The first time I didn’t have my phone and something bad happened was when I went to the park with my kids on Sunday February 10, 2012. I was trying to be more present and less distracted. Mindful. Phone-less.
Do you know how I was able to go back and find the exact date of this unremarkable park trip? Because after a couple of lovely hours pottering around on the swings, I returned home, picked up my phone and discovered that Whitney Houston had died.
This was obviously a tragedy in real human terms and it was terribly sad for those those who knew and loved her. But as a digital journalist and a publisher, this was a news story that I’d missed and it was my job not to miss news stories like this.
‘Bad things happen when I don’t have my phone with me’, was my takeaway.
A couple of years later, I was at dinner with a girlfriend I hadn’t seen in ages. I decided to turn off my phone so I could be more present. Mindful. Less distracted. My husband was at home with the kids so I felt totally relaxed about their wellbeing. I ordered a margarita.
Two hours later, on my way to the carpark, I turned my phone on and it almost exploded. “Coco has hurt her neck and I’ve called an ambulance” was the first text I read. What happened next is a bit blurry and not due to alcohol. I nearly broke my thumbs phoning home to discover that indeed, my daughter had fallen awkwardly while play-wrestling with her brother and an ambulance had indeed been called. Her injuries were not serious and by the time I’d caught up on all of this, she was tucked up in bed with a hot water bottle.
‘I can never turn my phone off when I’m away from my kids’, was my takeaway.
A couple of years after that (just a few months ago, in fact), I was on holidays at the beach and went for a leisurely beach walk with my husband and two youngest children. I decided to leave my phone at the house because my oldest son is 19 and was back at home in Sydney and should be OK for an hour or two because he is 19 and also stop being a helicopter.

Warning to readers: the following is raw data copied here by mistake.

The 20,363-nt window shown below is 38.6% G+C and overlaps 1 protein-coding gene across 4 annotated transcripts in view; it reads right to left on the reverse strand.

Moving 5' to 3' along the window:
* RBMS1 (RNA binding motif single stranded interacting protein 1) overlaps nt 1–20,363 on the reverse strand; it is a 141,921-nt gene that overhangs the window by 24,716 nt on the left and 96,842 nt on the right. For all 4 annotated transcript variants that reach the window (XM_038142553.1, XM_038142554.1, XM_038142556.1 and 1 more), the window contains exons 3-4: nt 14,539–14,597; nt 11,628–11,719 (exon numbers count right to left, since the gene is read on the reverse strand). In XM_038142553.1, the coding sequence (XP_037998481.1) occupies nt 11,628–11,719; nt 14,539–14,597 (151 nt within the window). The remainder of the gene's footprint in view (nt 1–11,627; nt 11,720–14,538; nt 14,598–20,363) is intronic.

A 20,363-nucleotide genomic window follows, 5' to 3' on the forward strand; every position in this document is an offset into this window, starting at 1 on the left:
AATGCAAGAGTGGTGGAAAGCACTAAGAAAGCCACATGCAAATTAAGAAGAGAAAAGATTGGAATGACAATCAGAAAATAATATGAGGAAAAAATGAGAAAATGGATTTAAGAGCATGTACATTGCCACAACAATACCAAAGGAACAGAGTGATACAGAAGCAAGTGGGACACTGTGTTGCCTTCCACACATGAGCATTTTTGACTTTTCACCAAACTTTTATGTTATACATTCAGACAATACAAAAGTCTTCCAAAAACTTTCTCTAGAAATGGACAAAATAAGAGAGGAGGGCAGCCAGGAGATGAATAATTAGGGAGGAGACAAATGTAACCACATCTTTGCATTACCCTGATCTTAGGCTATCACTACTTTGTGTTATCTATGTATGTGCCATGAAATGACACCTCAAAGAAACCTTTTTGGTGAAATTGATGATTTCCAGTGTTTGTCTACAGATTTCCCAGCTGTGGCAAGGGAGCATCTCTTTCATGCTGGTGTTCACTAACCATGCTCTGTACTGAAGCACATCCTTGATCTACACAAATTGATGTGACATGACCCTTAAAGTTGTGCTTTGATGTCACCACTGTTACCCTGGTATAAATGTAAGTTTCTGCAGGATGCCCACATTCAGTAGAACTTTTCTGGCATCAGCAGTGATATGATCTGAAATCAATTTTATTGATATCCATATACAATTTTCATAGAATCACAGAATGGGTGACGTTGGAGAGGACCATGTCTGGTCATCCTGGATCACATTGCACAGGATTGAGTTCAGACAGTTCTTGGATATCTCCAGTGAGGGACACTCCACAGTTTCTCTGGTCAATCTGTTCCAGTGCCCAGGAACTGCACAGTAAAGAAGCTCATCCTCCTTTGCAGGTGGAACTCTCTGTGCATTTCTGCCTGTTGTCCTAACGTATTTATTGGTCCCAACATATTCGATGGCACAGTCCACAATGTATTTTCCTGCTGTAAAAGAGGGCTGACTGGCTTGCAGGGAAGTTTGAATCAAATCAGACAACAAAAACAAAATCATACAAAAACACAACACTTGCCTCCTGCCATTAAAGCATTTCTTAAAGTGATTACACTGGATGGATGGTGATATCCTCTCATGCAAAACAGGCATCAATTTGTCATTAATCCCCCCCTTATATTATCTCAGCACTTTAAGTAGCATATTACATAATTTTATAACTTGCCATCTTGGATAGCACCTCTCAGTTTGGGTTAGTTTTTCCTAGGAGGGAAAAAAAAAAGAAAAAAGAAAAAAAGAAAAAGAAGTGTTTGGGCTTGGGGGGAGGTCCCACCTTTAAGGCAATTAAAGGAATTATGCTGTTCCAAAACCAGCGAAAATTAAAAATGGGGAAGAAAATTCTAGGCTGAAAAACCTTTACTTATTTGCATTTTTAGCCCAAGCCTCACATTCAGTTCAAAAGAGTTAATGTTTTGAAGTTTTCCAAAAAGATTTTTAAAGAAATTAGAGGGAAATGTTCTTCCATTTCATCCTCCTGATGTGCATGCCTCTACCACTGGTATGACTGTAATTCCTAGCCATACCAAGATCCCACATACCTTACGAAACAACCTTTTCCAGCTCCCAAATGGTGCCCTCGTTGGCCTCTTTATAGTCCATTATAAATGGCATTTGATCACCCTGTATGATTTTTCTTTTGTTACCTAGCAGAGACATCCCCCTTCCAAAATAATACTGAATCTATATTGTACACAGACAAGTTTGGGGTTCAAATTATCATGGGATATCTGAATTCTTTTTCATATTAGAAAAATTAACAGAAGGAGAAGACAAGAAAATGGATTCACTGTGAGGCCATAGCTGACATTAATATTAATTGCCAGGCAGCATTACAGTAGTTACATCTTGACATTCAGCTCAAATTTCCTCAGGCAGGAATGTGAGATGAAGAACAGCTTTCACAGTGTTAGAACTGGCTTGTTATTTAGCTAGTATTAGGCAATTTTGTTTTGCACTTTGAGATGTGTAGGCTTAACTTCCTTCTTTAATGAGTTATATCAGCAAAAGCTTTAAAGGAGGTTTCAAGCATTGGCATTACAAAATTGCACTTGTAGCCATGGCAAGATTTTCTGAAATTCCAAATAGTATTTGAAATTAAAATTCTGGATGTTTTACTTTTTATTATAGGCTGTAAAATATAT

A few hours later, I was standing in a police station trying to describe a penis to a kind police officer who was diligently writing down words like ‘uncircumcised’ and ‘no pubic hair’. “Why didn’t you call us?” he asked sensibly after I’d told him about the naked man on the beach who had been sitting too close to women who were sunbathing alone and lurking around way too close to my children. “Because I was trying to be present and in the moment so I left my phone at home,” I said meekly.
Listen: The hosts of Mamamia Out Loud discuss nomophobia. (Post continues after audio…)
Another blow for mindfulness.
‘Nobody wants to have to describe a penis to a police officer so have your phone with you at all times’, was my takeaway (I wrote about that experience here in more detail.)
It came as no surprise to me to learn that “Nomophobia” (No Mobile Phobia – gettit?) is a new condition that describes the anxiety that accompanies not having your phone with you. A fear of being without your phone or without mobile phone reception.
According to Psychology Today, Nomophobia is responsible for some messed up behaviour:
Sixty-five per cent, or about two in three people, sleep with or next to their smart phones. (Among college students, it’s even higher).
Thirty-four per cent admitted to answering their cell phone during intimacy with their partner. (Hey, what happened to valuing the person you are with in-person?)
One in five people would rather go without shoes for a week than take a break from their phone. (It’s a good way to lose your sole and your soul).
More than half never switch off their phone. (I’d call that an addiction).
A full 66 per cent of all adults suffer from “nomophobia.”
I have no answers. No suggestions. Just warnings: take your phone with you when you’re at the beach, away from your kids or at the park. Maybe it doesn’t need to come with you when you go to the loo or have sex. Baby steps.
Seriously though, do you have times when you deliberately leave your phone behind or turn it off?
If you want to feel better about your phone addiction…
Listen: You can hear the latest episode of Mamamia Out Loud, below.